Dilman Dila on Digital Publishing in Uganda
This blog first appeared on the Commonwealth Writers site. Commonwealth Writers is the cultural initiative of the Commonwealth Foundation. It inspires, develops and connects writers and storytellers in a range of disciplines.
Reflecting on the recent 2015 Uganda International Writers’ Conference, Dilman Dila considers whether large Ugandan publishers need to do more to embrace digital books.
Statistics say that there will be 334 million African smartphone connections by 2017. So why haven’t mainstream Ugandan publishers embraced digital books? I built my writing career on digital platforms, so when they asked me to participate in a panel discussion on the rise of digital literature and publishing, at the recent Uganda International Creative Writers Conference, I begun asking questions about the book business today.
The major Ugandan publishers profit from supplying print books to the education system; digital books, which they cannot sell to the government, mean nothing to them. Yet e-publishing offers a greatly reduced financial risk when putting out a book, and a potentially huge market – which some publishers are already tapping into. Fellow panelist Melissa Kyeyune runs small press Khamel, and already makes 500 dollars a month for her own books. I recently contributed a novella to digital romance series Drumbeats, from Kenya’s Storymoja – but why are large publishers in Uganda still sleeping?
With the emergence of literature in the digital market, Ugandan writers risk failing to capture the attention of the world. This has happened before. Historically, Ugandan publishers have ignored reading for pleasure, and failed to build an audience for Ugandan literature. But now, the cheap costs of e-publishing offer an opportunity to do something about it. So I started Lawino, a literary e-zine, available as an ebook and video clips, that promotes African and Ugandan literature on the digital stage. High quality submissions, and support from volunteer editors and partner organisations (like the BN Poetry Award) have so far brought two well-received issues. The relatively high traffic generated from social media counters the misconception that Ugandans do not read – on the contrary, it shows a real hunger for our literature.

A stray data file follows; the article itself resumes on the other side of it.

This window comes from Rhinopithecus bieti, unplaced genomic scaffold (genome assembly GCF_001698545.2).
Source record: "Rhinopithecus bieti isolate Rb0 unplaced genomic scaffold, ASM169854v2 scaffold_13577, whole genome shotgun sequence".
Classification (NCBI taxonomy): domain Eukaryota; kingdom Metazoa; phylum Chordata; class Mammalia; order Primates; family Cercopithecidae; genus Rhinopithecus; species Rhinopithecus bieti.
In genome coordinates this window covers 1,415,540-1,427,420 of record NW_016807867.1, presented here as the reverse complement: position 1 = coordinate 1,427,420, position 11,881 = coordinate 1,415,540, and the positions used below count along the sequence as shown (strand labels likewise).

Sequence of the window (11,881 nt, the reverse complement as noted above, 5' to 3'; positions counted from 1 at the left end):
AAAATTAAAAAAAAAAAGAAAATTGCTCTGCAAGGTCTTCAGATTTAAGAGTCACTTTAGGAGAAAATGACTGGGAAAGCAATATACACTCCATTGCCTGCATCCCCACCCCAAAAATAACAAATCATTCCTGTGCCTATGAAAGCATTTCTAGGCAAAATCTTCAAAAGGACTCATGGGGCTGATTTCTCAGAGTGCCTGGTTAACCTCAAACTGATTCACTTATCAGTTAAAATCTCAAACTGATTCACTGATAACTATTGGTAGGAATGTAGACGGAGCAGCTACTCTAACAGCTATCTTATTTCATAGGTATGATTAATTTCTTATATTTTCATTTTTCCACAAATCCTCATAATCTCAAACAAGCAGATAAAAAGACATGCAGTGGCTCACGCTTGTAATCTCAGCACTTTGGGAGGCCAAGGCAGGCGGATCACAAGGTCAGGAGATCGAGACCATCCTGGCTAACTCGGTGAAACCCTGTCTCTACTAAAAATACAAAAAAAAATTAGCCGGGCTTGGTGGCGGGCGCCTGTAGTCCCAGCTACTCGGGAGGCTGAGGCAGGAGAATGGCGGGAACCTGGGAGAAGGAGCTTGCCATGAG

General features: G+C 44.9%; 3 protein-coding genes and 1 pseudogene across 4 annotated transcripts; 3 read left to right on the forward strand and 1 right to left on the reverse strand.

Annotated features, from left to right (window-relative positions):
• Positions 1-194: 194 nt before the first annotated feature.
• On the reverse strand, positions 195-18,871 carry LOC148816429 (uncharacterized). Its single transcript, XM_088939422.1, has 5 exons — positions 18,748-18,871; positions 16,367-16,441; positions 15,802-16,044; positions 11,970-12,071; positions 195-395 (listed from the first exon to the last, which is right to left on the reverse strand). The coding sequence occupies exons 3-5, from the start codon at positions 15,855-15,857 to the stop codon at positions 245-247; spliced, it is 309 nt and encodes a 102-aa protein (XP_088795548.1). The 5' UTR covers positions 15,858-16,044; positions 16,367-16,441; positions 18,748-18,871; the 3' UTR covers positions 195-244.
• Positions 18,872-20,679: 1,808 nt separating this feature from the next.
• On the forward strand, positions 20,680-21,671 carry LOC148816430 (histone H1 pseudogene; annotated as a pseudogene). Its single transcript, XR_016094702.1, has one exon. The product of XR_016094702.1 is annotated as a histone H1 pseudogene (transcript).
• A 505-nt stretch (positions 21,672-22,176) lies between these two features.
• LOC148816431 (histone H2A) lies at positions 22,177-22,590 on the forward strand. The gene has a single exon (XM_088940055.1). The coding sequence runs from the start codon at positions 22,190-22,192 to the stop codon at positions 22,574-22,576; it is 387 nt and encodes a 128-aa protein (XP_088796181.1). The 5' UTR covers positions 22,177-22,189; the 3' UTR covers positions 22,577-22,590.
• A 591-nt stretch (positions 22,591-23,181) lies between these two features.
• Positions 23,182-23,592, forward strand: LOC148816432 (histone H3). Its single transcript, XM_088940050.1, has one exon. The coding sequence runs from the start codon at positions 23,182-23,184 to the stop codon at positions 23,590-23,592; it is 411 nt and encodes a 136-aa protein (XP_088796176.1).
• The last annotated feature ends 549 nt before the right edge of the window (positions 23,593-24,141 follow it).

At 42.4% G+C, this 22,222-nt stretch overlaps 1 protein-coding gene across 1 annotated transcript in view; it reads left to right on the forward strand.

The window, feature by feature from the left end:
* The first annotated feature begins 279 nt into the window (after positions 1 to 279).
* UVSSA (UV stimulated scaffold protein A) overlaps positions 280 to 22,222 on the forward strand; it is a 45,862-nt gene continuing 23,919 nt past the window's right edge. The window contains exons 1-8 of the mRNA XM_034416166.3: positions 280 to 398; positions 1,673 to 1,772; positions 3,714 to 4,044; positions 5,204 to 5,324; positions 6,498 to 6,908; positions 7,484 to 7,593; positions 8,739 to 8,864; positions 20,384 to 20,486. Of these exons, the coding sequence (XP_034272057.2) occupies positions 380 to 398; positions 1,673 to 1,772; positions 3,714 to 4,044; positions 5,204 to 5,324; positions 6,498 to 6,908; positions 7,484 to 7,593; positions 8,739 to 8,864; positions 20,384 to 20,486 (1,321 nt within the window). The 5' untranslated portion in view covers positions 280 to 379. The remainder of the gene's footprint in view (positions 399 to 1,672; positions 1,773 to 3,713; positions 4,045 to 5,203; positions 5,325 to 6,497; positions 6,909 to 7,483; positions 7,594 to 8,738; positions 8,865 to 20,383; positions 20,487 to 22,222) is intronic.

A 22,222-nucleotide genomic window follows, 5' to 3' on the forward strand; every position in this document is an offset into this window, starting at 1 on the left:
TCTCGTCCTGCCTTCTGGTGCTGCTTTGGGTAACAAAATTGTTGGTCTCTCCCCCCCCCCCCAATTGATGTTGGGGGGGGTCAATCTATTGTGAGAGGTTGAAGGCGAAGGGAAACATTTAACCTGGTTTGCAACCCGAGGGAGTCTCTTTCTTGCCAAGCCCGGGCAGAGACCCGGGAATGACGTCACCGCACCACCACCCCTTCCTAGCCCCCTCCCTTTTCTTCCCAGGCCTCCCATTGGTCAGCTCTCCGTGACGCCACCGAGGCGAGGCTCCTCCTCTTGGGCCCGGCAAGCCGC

There is a need to promote the culture of buying literary works, but the infrastructure to commercialise the digital market is underdeveloped. Established global platforms like Amazon have a limited audience in Uganda, because you need a credit card. Local solutions are needed, new ways of marketing and selling books in the African context. Like developing an app that enables readers to use mobile phone money services to make payments, a simple way to facilitate book buying. And, as Louise Umutoni, founder of Rwandan Women Writes pointed out, there are already initiatives beginning to tackle the problem, like Nuntu and ekitabu, ebook platforms tailor made for the local market.
Yet there were notes of caution from the participants. Playwright Charles Mulekwa expressed concern that the lure of easy money could cause a deluge of inferior work, which could do more harm than good to Uganda’s literary scene. 2014 Commonwealth Short Story Prize winner Jennifer Makumbi was wary of digital rights management and the legal difficulty of sharing electronic books. Poet Juliane Okot Bitek thought that adverts and subscription notices put off potential readers who expect digital media to be free.
Yet, as Kyeyune noted, the ink and paper used in Uganda can lead to poor print quality – often cited as the reason readers do not buy Ugandan literature. Ebooks represents a new and uncertain territory for publishers, but its reduced financial risk and offer of a product of superior quality, make it a market they must explore. Ebooks are not here to replace printed books, but they may be the most effective way to build an audience for Ugandan literature.